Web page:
A friend once said, “Mark does all that? That’s better than foreplay!”

The great debate swirling around Lady Mary is whether it is time to get on with it.

Sir Paul McCartney described the English way of dealing with death after John Lennon was murdered, “Buck up man, stiff upper lip,keep calm and carry on.”

Easy to say;  very hard to do.  When you lose someone you love a spouse, a partner, the love of your life how do you “carry on” when all your hopes and dreams have died?

Lady Mary has a beautiful son. She is lucky that she has him- a gift from her beloved Matthew that she can raise him if she chooses, to have his kindness and values.  And yet she feels so sorry for herself that she calls him “poor little orphan” when in fact he has a large  loving family, a fortune he is heir to and a mother who is not quite ready to step forward and love him.  Lucky for her, she has a full-time nanny, except as it turns out she is a mean, nasty woman who ultimately gets the boot. A replacement will be found I am sure of this.

I just hope Lady Mary doesn’t make the mistake of getting involved too early on in a relationship she is not ready for. Widows have a hard time making well thought out clear decisions, quite often unsuitable suitors do come along who may not have your best interests at heart. And it seems they will be lining up.
Lady Mary is rich, young, beautiful and vulnerable and there are men out there who want to gain her affections to get their hands on her fortune.

Here’ s where I have the edge:  in Lady Mary’s world there are no bereavement groups, grief counselors or therapists, no yoga classes or meditation groups to help her find her way, express her grief and just be able to live into the sorrow.  Just by doing all those things I can get dressed, put on my lipstick and go outside and find the joy in life.

For Lady Mary her biggest ally and supporter is her grandmother, the Countess Dowager Violet (Dame Maggie Smith) and it could be her widower brother in law Tom (Allan Leech) if he would give up the idea that he doesn’t belong and count his lucky stars he got to move upstairs and join the family.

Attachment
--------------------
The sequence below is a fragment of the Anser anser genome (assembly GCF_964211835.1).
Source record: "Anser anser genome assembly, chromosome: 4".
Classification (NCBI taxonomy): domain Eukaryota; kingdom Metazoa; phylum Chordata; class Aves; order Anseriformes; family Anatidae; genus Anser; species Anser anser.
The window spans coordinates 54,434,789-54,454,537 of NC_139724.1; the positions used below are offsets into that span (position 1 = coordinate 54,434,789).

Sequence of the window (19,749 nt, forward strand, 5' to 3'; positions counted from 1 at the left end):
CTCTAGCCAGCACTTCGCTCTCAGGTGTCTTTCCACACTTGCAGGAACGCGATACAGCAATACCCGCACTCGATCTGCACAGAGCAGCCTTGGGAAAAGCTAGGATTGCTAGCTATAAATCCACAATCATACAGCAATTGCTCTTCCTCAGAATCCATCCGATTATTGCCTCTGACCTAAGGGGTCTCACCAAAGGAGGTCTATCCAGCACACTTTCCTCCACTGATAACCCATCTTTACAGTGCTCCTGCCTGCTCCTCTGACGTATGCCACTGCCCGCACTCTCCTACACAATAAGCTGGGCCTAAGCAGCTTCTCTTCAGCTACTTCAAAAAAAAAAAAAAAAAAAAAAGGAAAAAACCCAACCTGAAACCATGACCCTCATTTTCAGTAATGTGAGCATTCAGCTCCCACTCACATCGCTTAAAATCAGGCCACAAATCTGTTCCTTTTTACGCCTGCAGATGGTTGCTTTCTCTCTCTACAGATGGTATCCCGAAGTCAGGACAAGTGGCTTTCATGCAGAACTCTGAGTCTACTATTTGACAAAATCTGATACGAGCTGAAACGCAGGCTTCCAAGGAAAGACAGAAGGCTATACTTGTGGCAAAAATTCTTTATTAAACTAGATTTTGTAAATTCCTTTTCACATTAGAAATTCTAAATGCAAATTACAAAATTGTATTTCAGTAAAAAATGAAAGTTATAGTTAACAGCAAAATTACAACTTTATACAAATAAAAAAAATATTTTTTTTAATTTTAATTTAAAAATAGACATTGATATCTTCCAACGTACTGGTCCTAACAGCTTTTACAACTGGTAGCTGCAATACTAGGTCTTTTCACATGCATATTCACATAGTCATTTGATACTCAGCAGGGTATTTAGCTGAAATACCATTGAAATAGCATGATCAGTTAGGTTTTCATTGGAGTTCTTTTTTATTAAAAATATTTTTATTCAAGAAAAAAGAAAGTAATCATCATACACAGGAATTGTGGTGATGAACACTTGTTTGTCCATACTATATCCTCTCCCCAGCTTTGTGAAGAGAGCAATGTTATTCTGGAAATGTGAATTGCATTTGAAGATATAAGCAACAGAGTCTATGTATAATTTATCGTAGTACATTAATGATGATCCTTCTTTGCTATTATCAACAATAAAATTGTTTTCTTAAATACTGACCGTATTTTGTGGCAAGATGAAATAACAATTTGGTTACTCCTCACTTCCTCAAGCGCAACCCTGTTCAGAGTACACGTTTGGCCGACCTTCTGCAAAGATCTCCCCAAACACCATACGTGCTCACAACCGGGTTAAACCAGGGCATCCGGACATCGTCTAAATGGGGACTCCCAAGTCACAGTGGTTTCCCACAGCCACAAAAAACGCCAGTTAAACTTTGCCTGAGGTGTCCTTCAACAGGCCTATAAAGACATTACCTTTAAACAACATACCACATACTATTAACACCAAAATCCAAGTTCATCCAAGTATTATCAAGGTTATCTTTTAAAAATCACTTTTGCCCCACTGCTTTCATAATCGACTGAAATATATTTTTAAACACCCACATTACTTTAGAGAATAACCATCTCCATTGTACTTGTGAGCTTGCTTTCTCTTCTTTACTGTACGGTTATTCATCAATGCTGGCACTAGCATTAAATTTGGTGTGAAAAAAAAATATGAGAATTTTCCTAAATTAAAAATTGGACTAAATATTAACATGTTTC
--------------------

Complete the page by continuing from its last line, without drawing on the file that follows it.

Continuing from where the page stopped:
I am rooting for Lady Mary to find her way, though I am pretty sure there is going to be a lot of drama along the way.  There are more stories upstairs and down and you need a score-card to keep track of who is whom.

So stay tuned and I will keep my tissue box handy.

For a complete episode recap of Downton Abbey’s season premiere check out what my friend Diane Clehane has to say at dianeclehane.com.

 

 

Love on four legs

English: George Clooney at the 2009 Venice Fil...

English: George Clooney at the 2009 Venice Film Festival (Photo credit: Wikipedia)

On our daily morning walks Clinton and I often meet people who “gush” over my beautiful boy. One day it was like this: the baby with his strawberry blonde curls and saucer blue eyes sees us as we approach his house. Mom is unloading the SUV they just drove up and yet takes a moment when she sees how her baby wiggles and giggles with delight at the sight of Clinton.
Clinton my auburn-haired sleek golden eyed chocolate lab-pointer hybrid rescue dog is not just the “George Clooney” of dogs in looks, he is sweet, gentle and loves people.

The baby now held in his mother’s arms is reaching reaching his tiny white hands for Clinton- his face leaning spilling over his mothers’ arms. My gentle boy turns him self so that the baby can stroke his velvet ears.

The baby squeals with delight. Clinton lies down and mom lets the baby stroke Clinton’s soft fur for a few moments.

Clinton is ready to press on with his walk and mom and baby have a busy day ahead.

As we start to leave, the baby, disappointed, starts to cry and we promise to come back another day.

That is is the gift of my beautiful Clinton we meet people everywhere we go. He is handsome and well mannered and when loneliness comes creeping in – when I am missing Mark- Clinton comes to me and with a poke of his wet brown nose, a paw that says “lets go”- we have another adventure making new friends.